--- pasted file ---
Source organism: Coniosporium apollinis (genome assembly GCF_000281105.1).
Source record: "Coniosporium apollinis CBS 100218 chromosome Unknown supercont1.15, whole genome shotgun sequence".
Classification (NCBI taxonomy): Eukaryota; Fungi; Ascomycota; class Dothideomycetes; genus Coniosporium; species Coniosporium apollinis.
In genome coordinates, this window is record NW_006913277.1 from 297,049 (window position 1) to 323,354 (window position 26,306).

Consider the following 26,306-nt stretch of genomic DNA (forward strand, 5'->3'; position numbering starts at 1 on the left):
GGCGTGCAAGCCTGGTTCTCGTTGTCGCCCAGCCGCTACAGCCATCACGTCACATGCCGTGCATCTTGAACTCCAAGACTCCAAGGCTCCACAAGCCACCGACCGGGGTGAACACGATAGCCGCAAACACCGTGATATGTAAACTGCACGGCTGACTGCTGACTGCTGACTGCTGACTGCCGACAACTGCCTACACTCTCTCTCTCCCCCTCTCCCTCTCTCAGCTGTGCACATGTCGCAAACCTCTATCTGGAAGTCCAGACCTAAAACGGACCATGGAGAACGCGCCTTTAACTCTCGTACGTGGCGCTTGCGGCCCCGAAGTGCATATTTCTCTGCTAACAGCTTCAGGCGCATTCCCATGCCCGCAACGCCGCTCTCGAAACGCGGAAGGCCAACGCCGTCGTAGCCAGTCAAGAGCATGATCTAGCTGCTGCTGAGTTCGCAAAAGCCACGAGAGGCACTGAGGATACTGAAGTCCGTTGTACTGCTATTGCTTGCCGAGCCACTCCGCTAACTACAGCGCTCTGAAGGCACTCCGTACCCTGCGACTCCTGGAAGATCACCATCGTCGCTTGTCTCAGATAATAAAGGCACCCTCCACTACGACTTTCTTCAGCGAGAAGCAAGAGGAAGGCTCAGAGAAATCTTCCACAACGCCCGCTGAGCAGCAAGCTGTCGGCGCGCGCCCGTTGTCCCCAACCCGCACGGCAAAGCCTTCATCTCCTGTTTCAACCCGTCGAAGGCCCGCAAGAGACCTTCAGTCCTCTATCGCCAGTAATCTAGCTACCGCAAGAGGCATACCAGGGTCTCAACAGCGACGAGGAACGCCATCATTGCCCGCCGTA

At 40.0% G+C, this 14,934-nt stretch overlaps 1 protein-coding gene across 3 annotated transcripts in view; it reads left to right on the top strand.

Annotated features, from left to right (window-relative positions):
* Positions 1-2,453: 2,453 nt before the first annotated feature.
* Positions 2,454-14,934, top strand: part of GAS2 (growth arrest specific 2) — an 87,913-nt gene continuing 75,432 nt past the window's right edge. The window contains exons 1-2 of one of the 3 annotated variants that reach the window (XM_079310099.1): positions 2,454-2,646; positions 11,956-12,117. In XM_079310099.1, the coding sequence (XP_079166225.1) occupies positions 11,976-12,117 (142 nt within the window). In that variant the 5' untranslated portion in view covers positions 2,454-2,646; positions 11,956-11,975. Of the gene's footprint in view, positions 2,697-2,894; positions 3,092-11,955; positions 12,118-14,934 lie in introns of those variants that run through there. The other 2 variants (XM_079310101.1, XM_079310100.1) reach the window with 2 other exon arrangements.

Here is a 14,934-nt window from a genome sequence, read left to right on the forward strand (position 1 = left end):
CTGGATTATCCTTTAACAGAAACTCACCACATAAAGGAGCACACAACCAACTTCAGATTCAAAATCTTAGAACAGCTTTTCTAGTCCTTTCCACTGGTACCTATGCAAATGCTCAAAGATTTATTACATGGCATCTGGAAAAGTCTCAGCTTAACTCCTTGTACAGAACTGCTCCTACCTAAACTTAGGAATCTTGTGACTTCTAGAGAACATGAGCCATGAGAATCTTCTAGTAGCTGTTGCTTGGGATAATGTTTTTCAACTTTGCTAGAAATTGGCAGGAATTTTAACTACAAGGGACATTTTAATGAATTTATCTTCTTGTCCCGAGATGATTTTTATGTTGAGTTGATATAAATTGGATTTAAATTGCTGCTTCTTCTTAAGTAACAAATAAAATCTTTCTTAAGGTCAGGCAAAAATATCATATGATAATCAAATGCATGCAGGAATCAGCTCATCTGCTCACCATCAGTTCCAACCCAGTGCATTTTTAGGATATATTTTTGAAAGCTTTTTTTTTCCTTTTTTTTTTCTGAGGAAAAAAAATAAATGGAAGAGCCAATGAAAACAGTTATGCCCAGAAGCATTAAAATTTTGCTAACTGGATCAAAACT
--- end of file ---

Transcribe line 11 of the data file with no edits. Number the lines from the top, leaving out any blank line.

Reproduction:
Here is a 14,934-nt window from a genome sequence, read left to right on the forward strand (position 1 = left end):